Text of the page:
The keyboard will be gone in five years and voice tech is 'the opportunity of a decade,' investor says
- Voice-enabled technology will end the need for keyboards within five years, a venture capitalist with a track record for successful bets says.
- Mangrove's Mark Tluszcz says voice will be a "massive change," and that many companies will be built that focus only on the technology.
- The tech has so far been a field dominated by the likes of Amazon and Google — even Facebook is working on its own voice assistant.
Voice-enabled technology will end the need for keyboards within five years, and investors should put their money into the space, a venture capitalist with a track record for successful bets has told CNBC.
"What's clear to me today is that the keyboard in five years will be gone as an input device," Mark Tluszcz, co-founder and CEO of Mangrove Capital Partners, said in an interview this week.
He said a struggle for the investment community when it comes to voice is figuring out whether voice recognition will be "a nice add-on" for companies or a "cataclysmic change to the user experience."
Tluszcz says his firm's bet is on the latter.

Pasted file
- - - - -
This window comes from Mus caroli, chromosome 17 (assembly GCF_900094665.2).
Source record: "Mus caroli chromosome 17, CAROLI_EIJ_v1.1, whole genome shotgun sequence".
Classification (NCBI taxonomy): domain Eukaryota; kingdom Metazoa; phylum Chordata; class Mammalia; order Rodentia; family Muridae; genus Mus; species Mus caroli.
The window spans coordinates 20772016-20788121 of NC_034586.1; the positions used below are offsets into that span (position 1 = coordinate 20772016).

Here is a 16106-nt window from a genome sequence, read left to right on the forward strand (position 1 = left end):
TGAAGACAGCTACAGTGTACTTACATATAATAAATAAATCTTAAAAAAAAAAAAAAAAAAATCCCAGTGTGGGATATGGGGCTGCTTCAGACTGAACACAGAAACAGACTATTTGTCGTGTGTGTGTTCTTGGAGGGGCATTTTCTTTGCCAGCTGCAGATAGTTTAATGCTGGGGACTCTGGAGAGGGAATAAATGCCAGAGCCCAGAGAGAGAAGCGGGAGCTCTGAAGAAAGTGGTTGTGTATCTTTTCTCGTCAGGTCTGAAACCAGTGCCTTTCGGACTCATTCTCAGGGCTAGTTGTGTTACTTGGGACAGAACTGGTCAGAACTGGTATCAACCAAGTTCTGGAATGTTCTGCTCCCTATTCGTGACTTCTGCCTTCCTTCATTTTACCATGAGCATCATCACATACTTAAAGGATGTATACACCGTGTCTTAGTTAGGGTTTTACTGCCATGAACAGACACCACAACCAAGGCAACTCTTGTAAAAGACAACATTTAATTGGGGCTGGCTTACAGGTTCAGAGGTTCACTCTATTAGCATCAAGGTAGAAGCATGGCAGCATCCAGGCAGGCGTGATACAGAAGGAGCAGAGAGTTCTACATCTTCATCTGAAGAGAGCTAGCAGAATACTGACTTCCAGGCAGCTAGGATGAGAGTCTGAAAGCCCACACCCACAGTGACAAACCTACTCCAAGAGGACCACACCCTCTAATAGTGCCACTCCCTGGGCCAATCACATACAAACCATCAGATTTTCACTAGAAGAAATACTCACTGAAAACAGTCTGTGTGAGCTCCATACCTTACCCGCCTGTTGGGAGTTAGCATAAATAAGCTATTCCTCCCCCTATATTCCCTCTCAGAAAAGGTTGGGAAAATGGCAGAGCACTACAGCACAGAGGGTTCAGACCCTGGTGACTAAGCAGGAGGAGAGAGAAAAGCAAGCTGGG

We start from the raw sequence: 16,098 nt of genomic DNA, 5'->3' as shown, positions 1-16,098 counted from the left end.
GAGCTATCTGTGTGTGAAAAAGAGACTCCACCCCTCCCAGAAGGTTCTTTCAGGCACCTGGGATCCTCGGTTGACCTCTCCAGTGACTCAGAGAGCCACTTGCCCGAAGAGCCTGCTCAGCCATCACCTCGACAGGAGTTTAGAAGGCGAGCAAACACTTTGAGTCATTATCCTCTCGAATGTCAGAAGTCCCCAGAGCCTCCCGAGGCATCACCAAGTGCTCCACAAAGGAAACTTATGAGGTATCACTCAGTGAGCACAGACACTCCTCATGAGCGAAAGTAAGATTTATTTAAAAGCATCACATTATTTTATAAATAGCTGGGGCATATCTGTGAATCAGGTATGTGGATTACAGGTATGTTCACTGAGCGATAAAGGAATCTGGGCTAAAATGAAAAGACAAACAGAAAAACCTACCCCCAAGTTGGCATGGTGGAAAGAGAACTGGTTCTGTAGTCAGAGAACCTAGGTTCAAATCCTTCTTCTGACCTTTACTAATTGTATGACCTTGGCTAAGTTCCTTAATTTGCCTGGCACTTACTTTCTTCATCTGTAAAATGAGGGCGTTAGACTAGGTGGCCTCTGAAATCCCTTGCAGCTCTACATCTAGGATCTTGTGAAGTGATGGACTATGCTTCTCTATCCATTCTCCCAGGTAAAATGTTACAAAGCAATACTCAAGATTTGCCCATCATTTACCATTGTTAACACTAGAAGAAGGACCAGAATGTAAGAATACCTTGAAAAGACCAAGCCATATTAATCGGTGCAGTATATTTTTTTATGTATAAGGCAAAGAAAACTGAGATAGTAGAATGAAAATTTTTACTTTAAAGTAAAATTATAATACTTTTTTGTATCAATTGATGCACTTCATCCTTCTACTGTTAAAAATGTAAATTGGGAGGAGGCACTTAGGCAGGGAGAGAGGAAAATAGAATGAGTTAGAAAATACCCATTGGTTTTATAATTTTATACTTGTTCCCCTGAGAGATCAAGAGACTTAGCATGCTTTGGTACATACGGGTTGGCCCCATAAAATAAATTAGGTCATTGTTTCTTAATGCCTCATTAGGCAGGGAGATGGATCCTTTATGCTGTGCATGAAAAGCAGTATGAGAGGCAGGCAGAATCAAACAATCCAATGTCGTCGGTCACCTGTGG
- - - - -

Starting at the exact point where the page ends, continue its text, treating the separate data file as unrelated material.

"Our thesis at Mangrove is it's a massive change," he said. "There are going to be many companies built that are only voice."
"Voice is the opportunity of a decade. I'm an optimist. An optimist that's been reasonably right many times."
Tluszcz has been known to back ventures that have ultimately resulted in a profitable return. Such investments include Skype, when it was originally bought by eBay in 2005, and Wix.com, which went public in 2013.
Voice-controlled tech has so far been a field dominated by large firms like Amazon — with its Alexa voice assistant and Echo devices — and Google — with the Google Assistant and Home. Even Facebook is working on its own voice assistant.
But Tluszcz says that's no reason to assume start-ups can't penetrate the space, and his venture capital firm has backed a French company called Sybel — which focuses on high-quality podcasts — to take advantage of the industry's growth.
While he thinks the tech giants are doing a "good job" at setting the standards for voice — for example, in recognizing less common accents — the industry will still require "massive innovation" and "new ways of using voice."
According to tech research firm Juniper Research, about 2.5 billion digital assistants were used by consumers across a range of devices at the end of 2018, and that number is expected to climb to 8 billion by 2023.
GameStop shares soar more than 100% amid executive shuffle
Charlie Munger doesn't know what's worse: Tesla at $1 trillion or bitcoin at $50,000
The Fed's system that allows banks to send money back and forth went down for several hours
Here's how much Americans have saved in their 401(k)s at every age
Charlie Munger says novice investors are getting lured into a bubble in 'dirty way' by Robinhood